Macro photography is very unique on its own. It can give a life-like structure to the smallest of objects and Introduce us to the most detailed beauty and patterns we might not acknowledge with our naked eyes. In Macro photography, you need to focus more on the technical aspect of the picture.
Here are a few tips which will help you achieve the most promising Macro photographs.
Macro photography is all about composition, subject, and color. Macro is a genre that is capable of taking out the tiniest beauty of your subject, so if you want to capture your best macro shot - SIMPLIFY the composition, remove the tiniest twig from the background. Change your angle if there are any unpleasant and non-changeable elements on the background or foreground.
Look for the colors, don’t fill your composition with too many colors, three or fewer colors are enough maximum four. But not more than that, it will not be pleasant for the viewer and it will make your subject dull amidst all the colors.
Since you’ve learned the importance of simplifying. It is much more than just simplifying the subject, you also need to pay attention to the background. In macro photography, backgrounds are clean, simple, and uniform. Such a background will complement the subject without grabbing any extra attention of the viewer.
How to create such a background?
The easiest way to achieve a simple and clean background is to increase the distance between the subject and the background. In this situation, use a very wide aperture (something between f/2.8 to F/4 range).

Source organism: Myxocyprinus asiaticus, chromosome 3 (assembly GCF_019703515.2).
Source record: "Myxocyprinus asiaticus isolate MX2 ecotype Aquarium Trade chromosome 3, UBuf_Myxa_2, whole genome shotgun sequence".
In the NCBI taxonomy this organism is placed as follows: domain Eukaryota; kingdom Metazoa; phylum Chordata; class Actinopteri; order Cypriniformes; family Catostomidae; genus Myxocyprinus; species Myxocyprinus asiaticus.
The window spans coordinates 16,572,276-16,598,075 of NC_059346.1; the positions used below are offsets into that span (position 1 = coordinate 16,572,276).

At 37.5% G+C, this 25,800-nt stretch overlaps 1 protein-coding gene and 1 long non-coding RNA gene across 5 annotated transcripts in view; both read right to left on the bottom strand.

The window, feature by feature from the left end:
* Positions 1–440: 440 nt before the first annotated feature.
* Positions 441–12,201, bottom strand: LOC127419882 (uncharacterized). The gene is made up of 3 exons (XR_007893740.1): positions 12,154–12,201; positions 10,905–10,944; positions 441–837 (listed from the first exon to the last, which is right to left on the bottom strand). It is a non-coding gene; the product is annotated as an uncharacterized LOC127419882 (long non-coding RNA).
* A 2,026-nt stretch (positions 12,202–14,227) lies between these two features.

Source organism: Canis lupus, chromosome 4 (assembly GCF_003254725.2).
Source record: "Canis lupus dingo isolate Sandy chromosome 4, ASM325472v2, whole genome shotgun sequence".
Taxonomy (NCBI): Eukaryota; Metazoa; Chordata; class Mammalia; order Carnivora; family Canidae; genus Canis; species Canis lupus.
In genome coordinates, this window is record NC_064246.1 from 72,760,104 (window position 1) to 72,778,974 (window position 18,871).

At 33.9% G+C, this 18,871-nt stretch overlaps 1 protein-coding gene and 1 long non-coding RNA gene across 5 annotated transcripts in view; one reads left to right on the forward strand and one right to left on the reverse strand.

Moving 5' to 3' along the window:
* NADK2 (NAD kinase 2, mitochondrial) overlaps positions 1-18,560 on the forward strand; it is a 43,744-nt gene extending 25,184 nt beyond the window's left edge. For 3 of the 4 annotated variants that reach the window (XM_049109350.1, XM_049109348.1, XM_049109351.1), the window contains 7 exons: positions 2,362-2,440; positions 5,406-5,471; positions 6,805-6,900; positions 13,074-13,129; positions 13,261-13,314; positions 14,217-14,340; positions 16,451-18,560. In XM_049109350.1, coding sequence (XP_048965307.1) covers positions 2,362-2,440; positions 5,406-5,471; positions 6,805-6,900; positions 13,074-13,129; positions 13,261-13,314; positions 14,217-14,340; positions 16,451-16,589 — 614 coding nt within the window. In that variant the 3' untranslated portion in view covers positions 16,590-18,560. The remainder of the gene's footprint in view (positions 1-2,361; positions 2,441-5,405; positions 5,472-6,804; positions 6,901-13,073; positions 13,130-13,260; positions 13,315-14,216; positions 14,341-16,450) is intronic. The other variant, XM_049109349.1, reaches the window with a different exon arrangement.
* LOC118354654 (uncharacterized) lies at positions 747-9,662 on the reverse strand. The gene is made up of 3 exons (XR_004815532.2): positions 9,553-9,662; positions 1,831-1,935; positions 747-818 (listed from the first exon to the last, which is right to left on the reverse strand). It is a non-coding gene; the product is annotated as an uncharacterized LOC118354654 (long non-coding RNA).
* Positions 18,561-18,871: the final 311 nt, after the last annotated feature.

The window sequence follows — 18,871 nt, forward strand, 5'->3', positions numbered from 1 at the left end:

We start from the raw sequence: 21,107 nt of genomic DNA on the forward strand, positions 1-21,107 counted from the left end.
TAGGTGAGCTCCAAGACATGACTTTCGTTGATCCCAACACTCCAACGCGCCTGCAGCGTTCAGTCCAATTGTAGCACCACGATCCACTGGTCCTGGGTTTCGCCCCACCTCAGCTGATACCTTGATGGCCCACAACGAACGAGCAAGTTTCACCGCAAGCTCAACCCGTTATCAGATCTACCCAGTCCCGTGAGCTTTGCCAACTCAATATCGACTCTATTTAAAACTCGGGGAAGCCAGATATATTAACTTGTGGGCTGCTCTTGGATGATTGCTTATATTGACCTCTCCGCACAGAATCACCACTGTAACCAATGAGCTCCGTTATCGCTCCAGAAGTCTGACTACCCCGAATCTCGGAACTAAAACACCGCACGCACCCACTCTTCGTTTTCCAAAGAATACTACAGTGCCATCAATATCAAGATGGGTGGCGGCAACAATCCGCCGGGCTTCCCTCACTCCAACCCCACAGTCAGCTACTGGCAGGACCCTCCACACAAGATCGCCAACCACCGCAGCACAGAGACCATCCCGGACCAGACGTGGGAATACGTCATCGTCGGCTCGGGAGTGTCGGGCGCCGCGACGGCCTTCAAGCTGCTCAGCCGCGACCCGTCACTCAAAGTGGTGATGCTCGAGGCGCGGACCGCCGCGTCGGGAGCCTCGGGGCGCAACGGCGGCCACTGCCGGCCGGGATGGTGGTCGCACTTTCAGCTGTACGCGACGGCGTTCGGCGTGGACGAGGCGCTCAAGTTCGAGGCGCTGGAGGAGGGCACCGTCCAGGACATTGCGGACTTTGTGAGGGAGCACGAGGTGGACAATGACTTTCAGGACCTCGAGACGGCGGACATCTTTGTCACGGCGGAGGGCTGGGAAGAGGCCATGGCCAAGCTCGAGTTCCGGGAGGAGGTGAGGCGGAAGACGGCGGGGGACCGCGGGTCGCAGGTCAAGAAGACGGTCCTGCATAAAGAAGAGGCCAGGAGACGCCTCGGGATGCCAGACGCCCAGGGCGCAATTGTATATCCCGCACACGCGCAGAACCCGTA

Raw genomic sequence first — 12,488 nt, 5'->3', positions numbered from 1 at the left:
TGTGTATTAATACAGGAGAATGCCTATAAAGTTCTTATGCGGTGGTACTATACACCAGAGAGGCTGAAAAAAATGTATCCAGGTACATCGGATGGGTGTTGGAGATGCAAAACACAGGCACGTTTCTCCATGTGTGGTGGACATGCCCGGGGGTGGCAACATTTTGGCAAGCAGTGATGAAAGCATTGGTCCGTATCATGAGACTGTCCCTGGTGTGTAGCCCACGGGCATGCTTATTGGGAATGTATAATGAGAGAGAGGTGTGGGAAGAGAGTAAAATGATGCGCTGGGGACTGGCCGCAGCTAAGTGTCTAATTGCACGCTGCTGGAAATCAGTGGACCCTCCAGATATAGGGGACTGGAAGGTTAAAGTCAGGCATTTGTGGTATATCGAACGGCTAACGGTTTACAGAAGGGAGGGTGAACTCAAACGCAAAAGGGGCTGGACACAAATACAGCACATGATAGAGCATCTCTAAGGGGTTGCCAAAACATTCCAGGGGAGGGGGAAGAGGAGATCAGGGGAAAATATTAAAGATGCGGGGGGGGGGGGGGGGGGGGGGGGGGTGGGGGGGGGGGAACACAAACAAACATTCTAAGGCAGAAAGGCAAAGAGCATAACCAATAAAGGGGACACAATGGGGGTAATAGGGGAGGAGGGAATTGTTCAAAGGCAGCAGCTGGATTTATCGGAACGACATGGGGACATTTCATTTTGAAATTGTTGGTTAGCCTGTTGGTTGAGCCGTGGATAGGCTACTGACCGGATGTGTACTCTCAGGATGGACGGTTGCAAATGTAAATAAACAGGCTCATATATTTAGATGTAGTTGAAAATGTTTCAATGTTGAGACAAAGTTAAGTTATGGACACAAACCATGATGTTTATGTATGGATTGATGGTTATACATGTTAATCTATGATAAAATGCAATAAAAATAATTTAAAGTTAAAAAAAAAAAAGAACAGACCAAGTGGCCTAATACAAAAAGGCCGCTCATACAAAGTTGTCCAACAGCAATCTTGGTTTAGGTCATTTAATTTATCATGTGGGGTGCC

In technical terms, this blurry background is called ‘Bokeh’ and it is widely loved by the photographers around the globe as it makes your subject stand out on a greater scale.
If you have tried macro photography before, you must have struggled while achieving that perfect sharp focus on your subject. Best macro shots are captured under manual focus. Manual focus lets you change the focus and direct it to the point where you want maximum focus. Working with the lens ring will also give you variation for the presentation of the subject. The lens ring allows you to focus close, far away, then close again without using the lens autofocus where you let the camera decide where to focus on.
Use the Sun as your background
There’s nothing more beautiful than the bokeh created by the Sun. An amazing bokeh will make your macro photograph stand out amongst the rest. The Bokeh effect gives your subject more lively and appealing.
How to capture that stunning bokeh?
Do not shoot when the sun is at its peak. Shoot when the sun has low intensity most likely during early morning and late afternoon. Place your subject between your camera and the Sun. Adjust your angle a little lower from your subject. Move around to find an area where you can where the Sun is broken up by something - it can be a tree, branches, leaves, etc. You want the sun to create a beautiful effect in your shot, adding some element between the Sun and the subject will create a beautiful pattern.
Try the Shade-sun
Shade-Sun combination is when the Sun is low in the sky. It will help you create wonderful, pastel-like colors in your photograph. Go out to look for subjects, due to long shadows there will not be a big struggle to find a good subject. Get ready to photograph the subject. But before you take the shot carefully position yourself so the background of the shot is sun-drenched. This works amazingly well because the sunny background will be soft and golden and golden light makes an amazing bokeh.